There seems to be no question, as you put eloquently, that colors of shirts really mean nothing. It is a gross misfortune, as I have also stated eloquently, that the public finds these trivial things to add to the Taryag mitzvos, and allows these to identify whether someone is “frum” or a “maamin”. And none of us are willing to take the plunge and proclaim that the emperor has no clothes (pun not intended). So we all know it is a stupid policy, but we play along with it, since we do not have a bit of control to stop the madness. I think we both agree on this.

    I was thinking that the meforshim on Shulchan Aruch (Be’er Heiteiv, Mishna Berura) bring down in Hilchos Shabbos that the Ari Zal stated that one should wear 4 white garments lekovod Shabbos. If one wears white all week, what is different that indicates kovod Shabbos? Just asking.

    #1466171

    apushatayid
    Participant

    “it’s not about shallowness…
    it’s about the society.”

    Society can be shallow. Anyone involved with shidduchim, whether for themselves, their child or as a shadchan knows this 1st hand.

    I learned in yeshiva (and even bichavrusa with one) with several Rabbeim of YTY, they all wore white shirts only on shabbos and yom tov (or for occasions that called for “shabbos clothes – such as a simcha or a date). Now, they would lose their job faster than you can say “get out”, if they wore blue shirts, they wore in their 20s.

    #1466172

    Joseph
    Participant

    TLIK: If your personal preference of attire happened to be a T-Shirt and jeans, that’s what you’d wear as that would be no different than a white shirt and dark pants?

    #1466181

    Takes2-2tango
    Participant

    February 9, 2018 6:30 am at 6:30 am#1466113REPLY
    Shopping613 🌠Participant
    The little I know:

    In an ideal world, in my opinion it shouldn’t matter.
    But it does, that’s reality.

    Your clothes send a message across, and I know this very much as a girl. There’s things I can’t wear that are actually tzniyus, because they send the wrong message. They send a message that I belong to a different crowd, or that I’m an “edgy” type of girl, etc. As much as you boys think you have problems with clothing, us girls have it much worse. It’s not between to articles, we have to choose all the time, and ask our selves ALL the time over any accesory, article of clothing, shoes…what message does this send the world?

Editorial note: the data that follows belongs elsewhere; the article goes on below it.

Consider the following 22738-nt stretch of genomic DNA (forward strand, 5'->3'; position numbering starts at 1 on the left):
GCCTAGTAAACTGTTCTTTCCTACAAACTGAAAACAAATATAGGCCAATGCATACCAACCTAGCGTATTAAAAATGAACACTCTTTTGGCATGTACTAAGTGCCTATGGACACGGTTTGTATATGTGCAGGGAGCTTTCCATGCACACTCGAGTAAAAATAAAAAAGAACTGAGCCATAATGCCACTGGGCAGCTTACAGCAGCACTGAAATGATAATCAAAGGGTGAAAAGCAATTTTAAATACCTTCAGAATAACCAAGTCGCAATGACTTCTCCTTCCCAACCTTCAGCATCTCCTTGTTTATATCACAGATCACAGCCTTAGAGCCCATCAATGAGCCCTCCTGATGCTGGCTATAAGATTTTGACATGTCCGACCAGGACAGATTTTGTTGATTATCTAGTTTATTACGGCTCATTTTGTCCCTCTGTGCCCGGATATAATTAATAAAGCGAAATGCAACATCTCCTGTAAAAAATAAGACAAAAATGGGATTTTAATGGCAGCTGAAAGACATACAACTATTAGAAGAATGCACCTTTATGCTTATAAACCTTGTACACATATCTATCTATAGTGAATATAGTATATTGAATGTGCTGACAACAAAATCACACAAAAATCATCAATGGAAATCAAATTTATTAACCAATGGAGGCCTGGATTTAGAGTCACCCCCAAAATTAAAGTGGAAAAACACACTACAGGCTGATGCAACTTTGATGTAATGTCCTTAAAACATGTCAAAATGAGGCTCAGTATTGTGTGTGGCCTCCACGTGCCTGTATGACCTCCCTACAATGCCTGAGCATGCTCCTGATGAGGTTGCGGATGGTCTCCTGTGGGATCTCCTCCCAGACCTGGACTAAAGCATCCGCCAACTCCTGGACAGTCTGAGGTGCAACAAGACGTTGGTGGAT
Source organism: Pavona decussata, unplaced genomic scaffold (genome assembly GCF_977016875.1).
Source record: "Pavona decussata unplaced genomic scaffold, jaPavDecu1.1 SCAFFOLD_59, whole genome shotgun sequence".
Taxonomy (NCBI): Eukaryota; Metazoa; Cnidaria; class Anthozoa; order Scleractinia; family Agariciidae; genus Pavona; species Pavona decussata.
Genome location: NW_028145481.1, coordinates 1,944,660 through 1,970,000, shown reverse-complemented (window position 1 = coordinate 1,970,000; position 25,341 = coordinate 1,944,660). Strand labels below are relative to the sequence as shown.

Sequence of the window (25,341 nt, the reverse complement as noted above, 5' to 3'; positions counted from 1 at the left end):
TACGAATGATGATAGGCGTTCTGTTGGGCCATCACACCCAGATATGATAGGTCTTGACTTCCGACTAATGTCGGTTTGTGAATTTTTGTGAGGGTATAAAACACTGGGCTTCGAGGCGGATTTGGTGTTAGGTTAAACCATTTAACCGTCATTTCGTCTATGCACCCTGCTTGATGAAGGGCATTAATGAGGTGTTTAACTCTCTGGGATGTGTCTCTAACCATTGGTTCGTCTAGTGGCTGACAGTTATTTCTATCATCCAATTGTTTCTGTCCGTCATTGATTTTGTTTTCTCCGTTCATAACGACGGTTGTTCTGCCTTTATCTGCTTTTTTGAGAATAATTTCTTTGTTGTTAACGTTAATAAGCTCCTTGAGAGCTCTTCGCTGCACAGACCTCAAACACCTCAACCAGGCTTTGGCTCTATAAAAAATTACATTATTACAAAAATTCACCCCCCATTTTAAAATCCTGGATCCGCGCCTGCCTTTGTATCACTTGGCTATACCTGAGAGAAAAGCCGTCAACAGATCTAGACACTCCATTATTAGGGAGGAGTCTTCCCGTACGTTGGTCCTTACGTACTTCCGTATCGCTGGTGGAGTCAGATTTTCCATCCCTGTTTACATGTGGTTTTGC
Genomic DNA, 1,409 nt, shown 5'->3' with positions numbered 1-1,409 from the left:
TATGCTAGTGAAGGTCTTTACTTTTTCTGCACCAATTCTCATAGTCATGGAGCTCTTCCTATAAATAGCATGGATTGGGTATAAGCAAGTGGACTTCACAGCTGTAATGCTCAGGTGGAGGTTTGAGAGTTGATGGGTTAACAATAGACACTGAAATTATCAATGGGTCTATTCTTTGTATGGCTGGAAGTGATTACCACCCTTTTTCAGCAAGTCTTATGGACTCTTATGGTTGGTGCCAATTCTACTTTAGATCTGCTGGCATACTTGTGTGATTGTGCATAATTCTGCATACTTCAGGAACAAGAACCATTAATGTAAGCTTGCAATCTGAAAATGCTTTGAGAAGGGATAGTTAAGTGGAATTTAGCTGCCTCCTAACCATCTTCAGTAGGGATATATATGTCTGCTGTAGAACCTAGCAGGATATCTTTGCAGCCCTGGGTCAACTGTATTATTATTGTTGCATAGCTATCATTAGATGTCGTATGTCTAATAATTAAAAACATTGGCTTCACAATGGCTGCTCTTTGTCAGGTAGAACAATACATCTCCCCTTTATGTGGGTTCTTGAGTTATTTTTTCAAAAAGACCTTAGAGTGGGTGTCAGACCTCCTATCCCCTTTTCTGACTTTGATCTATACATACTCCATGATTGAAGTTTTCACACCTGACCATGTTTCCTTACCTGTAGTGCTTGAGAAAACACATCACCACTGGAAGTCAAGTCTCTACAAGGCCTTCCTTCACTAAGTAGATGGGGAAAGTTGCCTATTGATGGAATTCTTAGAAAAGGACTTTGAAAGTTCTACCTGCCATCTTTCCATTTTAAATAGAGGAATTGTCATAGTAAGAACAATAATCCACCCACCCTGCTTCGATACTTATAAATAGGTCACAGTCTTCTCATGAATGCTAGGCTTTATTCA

And to deny that part of reality is basically living denial. I’m sorry.

    Now, there ARE places where white and colored shirts don’t send different messages, AND if you live in such a place, great! But to live in a place where it’s a fact that the color of your shirt will send a message, and you think that “it’s stupid, I don’t want to be a part of that, I’ll wear what I want, and people shouldn’t judge me” is ridiculous. If your motto is “I think it’s ridiculous, but I resepect the society and their standards, and the price I am choosing to pay is to not be a part of the mainstream society, and I’m not angry or upset at them or my choice” is another story completely.

    Be mature. Be honest with yourself.
    Be realistic.

    These are things I’m looking for in a husband.
    I never said yo have to like it, agree with it, but be realistic, be honest, don’t be in denial, and make decisions.
    —————————
    Your basically saying that one must cave in to social pressures if they live in that society. Thats no different then saying that you must live up to the joneses and the Goldstein’s.
    This concept of living up to societies is actually the recipes for a downfall. I truly hop you find a striped white shirt guy.

    #1466184

    As you can see from my YWN name, I’m delighted to not be a part of the Brooklyn nonsense. And I’m a huge supporter of the CC mesorah. I’ve known so many who have gone through their system, from Mesivta through being some of the leading Rebbeim today, and their sterling middos stands out. They don’t look down on Jews who are different, which is probably why they all excel in Kiruv. The “colored shirts” that you’re all hocking about are hardly bright red. The dress code in the Mesivta specifically states that colored means things like light blue, pale grey, no loud patterns. Brooklyn is just one branch, and the RY had to accommodate the attitude of the potential parent body. By the way, the post “branching” Beis Medrash and Kollel guys tend to wear white shirts anyway, so what’s the big deal here?

    #1466227

    Joseph
    Participant

    “By the way, the post “branching” Beis Medrash and Kollel guys tend to wear white shirts anyway, so what’s the big deal here?”

    Why? Why don’t they regularly wear colored shirts?

    #1466333

    iacisrmma
    Participant

    I grew up in a Young Israel where the Rav was a musmach of CC and he only wore white shirts. You don’t like the Brooklyn/Lakewood mishegas….fine. Nobody is telling you to like it. I am not turning away potential shidduchim over colored shirts. The key to this discussion is that if a yeshiva has a rule then you follow the rule. For those of us who live in Brooklyn we know the policies and we accept them. I just wonder if the hanhallah in the areas outside of Brooklyn wear colored shirts. If not, why not?